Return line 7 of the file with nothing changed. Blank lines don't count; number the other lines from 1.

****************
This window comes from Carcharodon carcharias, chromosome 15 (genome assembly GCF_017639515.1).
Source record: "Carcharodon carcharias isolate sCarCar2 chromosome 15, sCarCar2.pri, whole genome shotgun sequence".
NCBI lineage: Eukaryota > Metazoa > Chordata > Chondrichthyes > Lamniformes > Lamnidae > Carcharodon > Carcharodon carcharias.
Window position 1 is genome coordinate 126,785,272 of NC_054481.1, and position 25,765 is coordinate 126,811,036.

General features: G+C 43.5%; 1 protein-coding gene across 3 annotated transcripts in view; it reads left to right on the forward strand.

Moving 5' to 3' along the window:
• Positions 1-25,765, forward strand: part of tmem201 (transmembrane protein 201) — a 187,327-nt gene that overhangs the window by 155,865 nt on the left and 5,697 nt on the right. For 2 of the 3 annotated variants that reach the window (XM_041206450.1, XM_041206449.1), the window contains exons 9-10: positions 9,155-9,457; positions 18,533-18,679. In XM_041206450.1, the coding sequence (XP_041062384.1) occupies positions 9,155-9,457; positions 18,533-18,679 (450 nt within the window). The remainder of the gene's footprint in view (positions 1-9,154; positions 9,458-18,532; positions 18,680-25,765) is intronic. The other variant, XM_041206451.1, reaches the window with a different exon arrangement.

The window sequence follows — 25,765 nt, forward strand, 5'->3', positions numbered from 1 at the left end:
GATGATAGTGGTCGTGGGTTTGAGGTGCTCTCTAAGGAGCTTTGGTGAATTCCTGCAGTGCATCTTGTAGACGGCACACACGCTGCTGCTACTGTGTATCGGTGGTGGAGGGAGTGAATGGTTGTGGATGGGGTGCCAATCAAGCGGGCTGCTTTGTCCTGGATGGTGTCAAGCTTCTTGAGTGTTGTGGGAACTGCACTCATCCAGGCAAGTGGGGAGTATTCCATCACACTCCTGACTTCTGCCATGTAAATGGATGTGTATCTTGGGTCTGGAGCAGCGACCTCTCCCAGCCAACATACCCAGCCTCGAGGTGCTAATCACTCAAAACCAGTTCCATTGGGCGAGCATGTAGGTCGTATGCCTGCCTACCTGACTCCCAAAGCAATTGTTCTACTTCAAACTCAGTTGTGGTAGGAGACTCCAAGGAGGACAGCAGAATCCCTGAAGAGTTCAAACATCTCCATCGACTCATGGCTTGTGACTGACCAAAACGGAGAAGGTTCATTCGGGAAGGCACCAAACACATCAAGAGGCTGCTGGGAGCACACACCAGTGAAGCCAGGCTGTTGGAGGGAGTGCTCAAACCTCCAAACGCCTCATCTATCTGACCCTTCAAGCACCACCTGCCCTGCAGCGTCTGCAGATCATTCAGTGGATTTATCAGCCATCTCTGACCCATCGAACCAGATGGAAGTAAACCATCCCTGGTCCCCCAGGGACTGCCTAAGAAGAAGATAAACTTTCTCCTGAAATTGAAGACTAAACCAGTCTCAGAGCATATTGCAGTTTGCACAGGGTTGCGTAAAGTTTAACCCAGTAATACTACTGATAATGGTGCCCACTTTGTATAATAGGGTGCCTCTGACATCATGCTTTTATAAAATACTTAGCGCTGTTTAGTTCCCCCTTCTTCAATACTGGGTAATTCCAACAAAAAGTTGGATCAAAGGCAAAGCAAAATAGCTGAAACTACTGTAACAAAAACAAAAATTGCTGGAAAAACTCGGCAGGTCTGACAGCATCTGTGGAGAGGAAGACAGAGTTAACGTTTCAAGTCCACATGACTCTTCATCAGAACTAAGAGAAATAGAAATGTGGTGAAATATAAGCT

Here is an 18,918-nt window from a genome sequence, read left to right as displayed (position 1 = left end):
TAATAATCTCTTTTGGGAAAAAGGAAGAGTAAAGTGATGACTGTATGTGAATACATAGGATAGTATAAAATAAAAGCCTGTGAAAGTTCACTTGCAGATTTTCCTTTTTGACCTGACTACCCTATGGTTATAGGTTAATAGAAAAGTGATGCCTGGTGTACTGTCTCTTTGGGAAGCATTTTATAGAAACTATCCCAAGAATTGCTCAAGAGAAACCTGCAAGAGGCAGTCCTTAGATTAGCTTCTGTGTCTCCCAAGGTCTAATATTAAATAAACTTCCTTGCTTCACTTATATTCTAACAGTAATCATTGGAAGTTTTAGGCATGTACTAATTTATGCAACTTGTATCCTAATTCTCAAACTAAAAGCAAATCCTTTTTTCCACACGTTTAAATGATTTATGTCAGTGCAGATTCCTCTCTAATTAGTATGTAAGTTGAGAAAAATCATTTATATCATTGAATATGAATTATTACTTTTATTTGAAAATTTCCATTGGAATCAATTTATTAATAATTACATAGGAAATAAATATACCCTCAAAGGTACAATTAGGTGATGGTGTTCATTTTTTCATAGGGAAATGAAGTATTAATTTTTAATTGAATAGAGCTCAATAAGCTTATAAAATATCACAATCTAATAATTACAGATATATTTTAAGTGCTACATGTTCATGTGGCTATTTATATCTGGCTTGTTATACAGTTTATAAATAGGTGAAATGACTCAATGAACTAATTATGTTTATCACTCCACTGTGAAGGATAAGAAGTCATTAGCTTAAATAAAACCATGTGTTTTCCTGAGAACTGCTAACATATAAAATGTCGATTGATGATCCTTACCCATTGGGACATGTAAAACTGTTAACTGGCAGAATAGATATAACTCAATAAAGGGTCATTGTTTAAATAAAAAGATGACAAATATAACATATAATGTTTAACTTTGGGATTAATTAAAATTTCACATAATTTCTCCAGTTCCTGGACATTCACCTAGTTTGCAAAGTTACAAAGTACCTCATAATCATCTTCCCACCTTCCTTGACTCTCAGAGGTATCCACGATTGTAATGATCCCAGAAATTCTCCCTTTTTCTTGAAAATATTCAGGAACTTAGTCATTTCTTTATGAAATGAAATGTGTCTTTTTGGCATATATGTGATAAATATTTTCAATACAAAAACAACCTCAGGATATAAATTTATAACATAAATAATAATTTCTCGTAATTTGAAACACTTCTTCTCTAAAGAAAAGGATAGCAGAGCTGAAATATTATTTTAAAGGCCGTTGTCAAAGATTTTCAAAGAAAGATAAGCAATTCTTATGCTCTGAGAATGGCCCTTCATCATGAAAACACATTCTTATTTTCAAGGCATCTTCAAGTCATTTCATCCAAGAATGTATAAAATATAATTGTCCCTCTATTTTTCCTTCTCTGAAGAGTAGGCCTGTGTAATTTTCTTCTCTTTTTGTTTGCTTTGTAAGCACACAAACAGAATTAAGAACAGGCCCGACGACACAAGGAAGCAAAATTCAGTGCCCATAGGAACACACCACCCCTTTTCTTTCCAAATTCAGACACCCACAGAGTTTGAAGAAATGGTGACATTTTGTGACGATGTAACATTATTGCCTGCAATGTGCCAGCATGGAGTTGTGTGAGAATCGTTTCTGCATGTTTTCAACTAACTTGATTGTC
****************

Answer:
• Positions 1-25,765, forward strand: part of tmem201 (transmembrane protein 201) — a 187,327-nt gene that overhangs the window by 155,865 nt on the left and 5,697 nt on the right. For 2 of the 3 annotated variants that reach the window (XM_041206450.1, XM_041206449.1), the window contains exons 9-10: positions 9,155-9,457; positions 18,533-18,679. In XM_041206450.1, the coding sequence (XP_041062384.1) occupies positions 9,155-9,457; positions 18,533-18,679 (450 nt within the window). The remainder of the gene's footprint in view (positions 1-9,154; positions 9,458-18,532; positions 18,680-25,765) is intronic. The other variant, XM_041206451.1, reaches the window with a different exon arrangement.